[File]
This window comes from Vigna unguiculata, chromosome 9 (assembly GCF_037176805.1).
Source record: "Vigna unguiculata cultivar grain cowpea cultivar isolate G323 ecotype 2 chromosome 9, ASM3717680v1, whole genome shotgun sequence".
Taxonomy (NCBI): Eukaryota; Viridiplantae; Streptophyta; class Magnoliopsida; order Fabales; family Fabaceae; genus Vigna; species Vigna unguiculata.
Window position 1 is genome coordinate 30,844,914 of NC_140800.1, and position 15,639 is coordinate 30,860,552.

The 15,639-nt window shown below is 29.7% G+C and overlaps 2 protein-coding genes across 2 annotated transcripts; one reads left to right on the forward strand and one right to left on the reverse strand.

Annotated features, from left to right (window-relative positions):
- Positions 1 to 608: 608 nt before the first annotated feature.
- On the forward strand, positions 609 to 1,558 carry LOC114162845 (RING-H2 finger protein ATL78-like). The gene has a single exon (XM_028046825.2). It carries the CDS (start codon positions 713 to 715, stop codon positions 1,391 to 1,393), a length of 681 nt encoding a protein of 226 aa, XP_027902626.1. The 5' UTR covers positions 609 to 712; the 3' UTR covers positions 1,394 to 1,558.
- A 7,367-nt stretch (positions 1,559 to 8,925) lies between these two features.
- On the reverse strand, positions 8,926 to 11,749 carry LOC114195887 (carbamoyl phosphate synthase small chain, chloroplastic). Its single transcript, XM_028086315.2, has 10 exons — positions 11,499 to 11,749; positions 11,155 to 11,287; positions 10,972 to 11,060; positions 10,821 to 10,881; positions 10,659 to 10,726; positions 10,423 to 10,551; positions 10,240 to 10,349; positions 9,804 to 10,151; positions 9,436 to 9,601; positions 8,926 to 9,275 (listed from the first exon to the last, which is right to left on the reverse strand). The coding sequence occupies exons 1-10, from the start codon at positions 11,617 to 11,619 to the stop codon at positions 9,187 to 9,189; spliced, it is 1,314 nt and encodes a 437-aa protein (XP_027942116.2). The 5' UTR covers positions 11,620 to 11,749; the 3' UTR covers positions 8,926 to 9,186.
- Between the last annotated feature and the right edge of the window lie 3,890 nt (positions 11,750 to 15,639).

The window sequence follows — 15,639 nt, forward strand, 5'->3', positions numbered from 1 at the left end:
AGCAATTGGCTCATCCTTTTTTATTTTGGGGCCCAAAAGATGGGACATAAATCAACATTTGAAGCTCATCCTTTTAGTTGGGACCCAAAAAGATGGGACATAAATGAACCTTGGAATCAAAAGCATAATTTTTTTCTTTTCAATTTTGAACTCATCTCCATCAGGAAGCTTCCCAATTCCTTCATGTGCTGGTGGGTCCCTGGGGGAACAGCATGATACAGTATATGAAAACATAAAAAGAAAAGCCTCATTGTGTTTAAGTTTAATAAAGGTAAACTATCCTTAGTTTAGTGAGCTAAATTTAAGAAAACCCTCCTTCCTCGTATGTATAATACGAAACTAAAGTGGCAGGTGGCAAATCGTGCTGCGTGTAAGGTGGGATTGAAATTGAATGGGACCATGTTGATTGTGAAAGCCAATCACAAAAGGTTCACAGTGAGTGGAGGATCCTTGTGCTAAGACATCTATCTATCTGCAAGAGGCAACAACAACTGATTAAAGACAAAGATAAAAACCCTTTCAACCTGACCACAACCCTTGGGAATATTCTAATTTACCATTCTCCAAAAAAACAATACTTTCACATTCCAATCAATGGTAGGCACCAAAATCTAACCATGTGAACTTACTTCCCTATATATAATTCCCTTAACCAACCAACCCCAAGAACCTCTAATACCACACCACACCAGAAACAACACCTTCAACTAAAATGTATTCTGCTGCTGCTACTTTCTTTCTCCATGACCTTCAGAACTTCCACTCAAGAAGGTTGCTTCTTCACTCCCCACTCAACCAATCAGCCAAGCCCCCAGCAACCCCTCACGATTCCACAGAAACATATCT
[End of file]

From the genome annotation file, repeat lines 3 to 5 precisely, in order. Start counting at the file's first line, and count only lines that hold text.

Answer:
Taxonomy (NCBI): Eukaryota; Viridiplantae; Streptophyta; class Magnoliopsida; order Fabales; family Fabaceae; genus Vigna; species Vigna unguiculata.
Window position 1 is genome coordinate 30,844,914 of NC_140800.1, and position 15,639 is coordinate 30,860,552.

The 15,639-nt window shown below is 29.7% G+C and overlaps 2 protein-coding genes across 2 annotated transcripts; one reads left to right on the forward strand and one right to left on the reverse strand.